Facing my depression, and saying it’s name out loud, has been work.
Sometimes the work has been exhausting. It has only been easy on rare occasions. Most of the time some effort is required on my part to call out depression’s antics and to work through an alternative that doesn’t involve unhelpful thinking.
Yet in the past, time travel worked.
I was able to ruminate about the past without having to face the consequences. And getting to hang out in the future gave me plenty of time to daydream. So, I wasn’t wasting time trying to make sense of my thoughts and actions. I was free to dawdle anywhere in time I would like, just by envisioning it.
READ MORE: I didn’t time travel this past weekend. October 19, 2019
This superpower, the ability to time-travel, gave me enormous strength.
I used the power to see the future. It was easy to make things happen because I would have a vision of what I wanted, and then I set my mind to making it happen. Any and everything that furthered my goal I clung to. Any thought or idea that was negative to my vision, I quickly discarded.
Time-travel gave me the power to create.
And my success rate for achieving the dreams I envisioned has been incredibly high. I built a vending business from $90,000 in annual to sales to over $250,000 (that’s a ¼ of a million dollars) in 21 months. I joined a big box retailer as a senior manager and set my sights on becoming a general manager. Within 7 years I had achieved that goal. There were less than 300 GMs when I was promoted, now the company has over 800.
And while all this personal growth was going on, I had depression.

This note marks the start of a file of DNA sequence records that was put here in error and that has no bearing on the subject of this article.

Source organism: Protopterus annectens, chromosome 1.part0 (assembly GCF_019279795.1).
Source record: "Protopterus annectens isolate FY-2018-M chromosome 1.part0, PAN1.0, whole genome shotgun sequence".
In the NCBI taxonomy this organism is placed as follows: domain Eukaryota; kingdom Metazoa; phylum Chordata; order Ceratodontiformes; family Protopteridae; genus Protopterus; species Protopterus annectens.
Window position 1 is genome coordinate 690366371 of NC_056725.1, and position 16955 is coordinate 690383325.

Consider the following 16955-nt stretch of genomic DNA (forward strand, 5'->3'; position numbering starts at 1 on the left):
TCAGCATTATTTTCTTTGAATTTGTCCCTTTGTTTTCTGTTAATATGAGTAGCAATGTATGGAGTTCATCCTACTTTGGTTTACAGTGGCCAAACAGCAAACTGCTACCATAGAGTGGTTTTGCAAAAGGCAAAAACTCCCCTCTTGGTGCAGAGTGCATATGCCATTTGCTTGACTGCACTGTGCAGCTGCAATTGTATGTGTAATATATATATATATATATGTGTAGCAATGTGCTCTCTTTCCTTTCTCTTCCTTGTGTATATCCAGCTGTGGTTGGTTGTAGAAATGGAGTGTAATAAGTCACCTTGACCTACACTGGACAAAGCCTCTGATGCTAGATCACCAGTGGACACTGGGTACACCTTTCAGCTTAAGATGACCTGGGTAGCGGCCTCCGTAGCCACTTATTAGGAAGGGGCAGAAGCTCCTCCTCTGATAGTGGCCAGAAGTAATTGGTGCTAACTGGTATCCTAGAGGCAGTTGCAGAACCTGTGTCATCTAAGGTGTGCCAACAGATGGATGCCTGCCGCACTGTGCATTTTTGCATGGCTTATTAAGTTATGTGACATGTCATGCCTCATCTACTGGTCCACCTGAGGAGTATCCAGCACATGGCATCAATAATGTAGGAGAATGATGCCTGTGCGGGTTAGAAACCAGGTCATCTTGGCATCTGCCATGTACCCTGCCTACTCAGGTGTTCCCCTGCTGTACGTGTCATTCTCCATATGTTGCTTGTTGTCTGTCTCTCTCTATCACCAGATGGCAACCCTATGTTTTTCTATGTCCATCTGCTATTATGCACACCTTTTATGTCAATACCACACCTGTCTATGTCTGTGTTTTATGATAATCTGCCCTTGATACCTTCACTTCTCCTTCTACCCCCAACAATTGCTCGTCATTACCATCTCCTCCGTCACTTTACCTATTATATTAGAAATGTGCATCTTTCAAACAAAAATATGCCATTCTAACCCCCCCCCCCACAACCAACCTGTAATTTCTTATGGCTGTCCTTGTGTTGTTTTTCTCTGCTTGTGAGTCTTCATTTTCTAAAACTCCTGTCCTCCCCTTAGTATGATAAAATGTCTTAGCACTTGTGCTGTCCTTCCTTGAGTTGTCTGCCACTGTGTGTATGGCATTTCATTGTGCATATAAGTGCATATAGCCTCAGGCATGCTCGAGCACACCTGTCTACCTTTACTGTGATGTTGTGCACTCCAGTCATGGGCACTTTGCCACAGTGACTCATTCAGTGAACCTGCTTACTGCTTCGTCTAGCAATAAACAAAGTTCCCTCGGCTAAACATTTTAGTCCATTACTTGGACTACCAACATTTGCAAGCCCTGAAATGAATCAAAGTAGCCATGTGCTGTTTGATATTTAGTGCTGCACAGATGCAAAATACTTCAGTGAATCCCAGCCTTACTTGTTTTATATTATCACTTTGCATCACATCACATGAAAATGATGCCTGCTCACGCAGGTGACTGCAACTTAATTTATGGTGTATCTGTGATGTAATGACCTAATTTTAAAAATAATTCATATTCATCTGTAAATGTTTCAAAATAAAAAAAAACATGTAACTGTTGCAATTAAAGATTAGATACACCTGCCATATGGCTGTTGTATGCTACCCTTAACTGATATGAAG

During my focused achievement time, I ignored any signs of depression. Being less than perfect was not an option. Failing to achieve my goal, once set, was not an option. And even a hint of me being human and having human frailties was not something I was ready to hear.
I was a superhero and needed to see that without distraction.
Now I am human, and humans have human limitations. We cannot breathe underwater like a fish without wearing a wet suit and tank. Or survive in outer space without a spacesuit and all that goes with it. And we cannot pretend certain diseases are not real and ignore their consequences. Sometimes, what we chose not to know will kill us.
Biological depression, depression that is in our genes, never gives up. It wants to be a significant part of our daily lives. Well, I am sure that my depression is of that mind. It hints, cajoles, and intimates ideas that it is certain I will adopt. Then the secrecy begins. It knows better than any of my support groups. What could they tell me that would be better than what depression lets me think?
I can think whatever I want when I am with depression.
And depression always agrees with me. I don’t have to discuss options or try to imagine how an action will make others feel. Depression makes sure I believe it is all about me. And it is only about me. With considerable patience, depression hangs around, just out of view, signaling signs of encouragement that I consume. And it always feeds me what I want. No Brussel sprouts, just red meat, and potatoes.
My depression does these things without any thought for its own needs.
Yet its goal is to put me up against the wall so tightly, that I cannot see any way forward. The metaphor of the abyss is, for me, an accurate depiction of the sense of nothingness depression can share with me. When I am in depression’s complete grasp, I could be in a black hole where no light escapes. In those moments, depression is in its glory.
READ MORE: Up Against The Wall – 10 Unhelpful Thinking Styles, May 3, 2019
My suicide is not depression’s endgame, for then its host is gone.
Depression knows that I am so terribly chicken about death, that I could never go through with it. So it can get me into the abyss over and over without losing its partner. And when the episode ends, as it has every time so far, depression takes a holiday while I pick up the pieces.